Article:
Conductor - Riccardo Chailly,
Director - Davide Livermore
Anna Netrebko - Tosca
Francesco Meli - Cavaradossi
Luca Salsi - Scarpia
This production of Tosca for the opening of La Scala is constantly in motion. All the required elements are in place when required, but after they swiftly disappear. Why is this necessary?
Anna's Tosca may not be the best sung ever heard, but no one plays the diva to her level. She knows how to flaunt her goods as possibly no other Tosca before her. She is aided by the blocking: after she has given a flower to the madonna, she later takes it back. So it's the thought that counts?
The second act takes place in the Palazzo Farnese which in real life is decorated with elaborate wall paintings. Instead of paintings, we have live people standing in boxes above the stage. This seems exhausting. If you were in the house, you might have missed this, but the cameras show mouths moving and so forth. And when our girl is saying "mori" to Scarpia, she is choking him to death. Three stabs were not enough. She seems to regret it, though.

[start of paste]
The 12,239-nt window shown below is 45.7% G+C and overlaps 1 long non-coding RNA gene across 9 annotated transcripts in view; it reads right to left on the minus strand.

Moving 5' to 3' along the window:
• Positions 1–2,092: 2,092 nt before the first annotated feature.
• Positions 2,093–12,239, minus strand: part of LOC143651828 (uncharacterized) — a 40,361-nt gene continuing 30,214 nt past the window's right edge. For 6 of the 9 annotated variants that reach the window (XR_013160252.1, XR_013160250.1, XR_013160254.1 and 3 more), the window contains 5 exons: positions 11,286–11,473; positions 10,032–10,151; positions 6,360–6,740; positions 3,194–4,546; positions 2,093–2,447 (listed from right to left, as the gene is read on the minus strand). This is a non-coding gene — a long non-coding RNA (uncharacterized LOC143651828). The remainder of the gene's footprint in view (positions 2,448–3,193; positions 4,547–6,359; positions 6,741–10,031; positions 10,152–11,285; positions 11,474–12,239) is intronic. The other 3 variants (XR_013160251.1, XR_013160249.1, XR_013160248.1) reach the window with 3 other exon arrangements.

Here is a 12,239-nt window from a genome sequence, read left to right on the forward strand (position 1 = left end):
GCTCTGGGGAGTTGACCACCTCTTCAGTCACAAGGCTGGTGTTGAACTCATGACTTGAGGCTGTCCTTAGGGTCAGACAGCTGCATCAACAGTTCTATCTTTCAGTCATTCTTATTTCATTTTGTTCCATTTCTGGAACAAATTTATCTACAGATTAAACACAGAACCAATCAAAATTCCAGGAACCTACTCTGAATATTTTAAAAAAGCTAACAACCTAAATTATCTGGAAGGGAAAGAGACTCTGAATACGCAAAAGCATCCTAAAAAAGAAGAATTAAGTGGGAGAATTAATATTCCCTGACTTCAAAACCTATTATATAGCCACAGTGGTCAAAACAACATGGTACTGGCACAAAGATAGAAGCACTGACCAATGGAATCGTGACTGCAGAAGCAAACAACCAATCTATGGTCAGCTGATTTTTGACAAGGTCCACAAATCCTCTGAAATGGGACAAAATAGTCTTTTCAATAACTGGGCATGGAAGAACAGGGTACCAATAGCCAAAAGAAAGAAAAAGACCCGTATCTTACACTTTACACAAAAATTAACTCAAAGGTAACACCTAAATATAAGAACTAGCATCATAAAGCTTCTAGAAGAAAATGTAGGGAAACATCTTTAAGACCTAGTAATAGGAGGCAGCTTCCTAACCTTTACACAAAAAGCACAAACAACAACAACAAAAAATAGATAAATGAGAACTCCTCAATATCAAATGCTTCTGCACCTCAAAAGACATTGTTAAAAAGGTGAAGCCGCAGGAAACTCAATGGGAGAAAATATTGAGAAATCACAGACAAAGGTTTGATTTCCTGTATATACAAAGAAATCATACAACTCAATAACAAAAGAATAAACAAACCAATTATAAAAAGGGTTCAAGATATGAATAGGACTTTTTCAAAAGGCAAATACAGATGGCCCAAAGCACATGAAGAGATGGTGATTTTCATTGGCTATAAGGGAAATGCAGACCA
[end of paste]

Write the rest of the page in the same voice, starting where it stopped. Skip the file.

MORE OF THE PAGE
Luca Salsi as Scarpia is rather more friendly than I have seen. I will assume that Netrebko did not complain. He makes a wonderful, very slimy Scarpia.
Meli is ok. He doesn't usually rise above ok. He's cute. There are a lot of gimmicks in this production. In the end Tosca "goes to god" by floating upwards. I'm not sure the gimmicks enhance the overall emotion. I seem to always enjoy Netrebko. I think it is her natural intensity.
P.S. I forgot to mention that this was the original, longer version of Tosca, also called the critical edition. In fact here is a reference to the critical edition from Ricordi. This comes with a picture of Netrebko.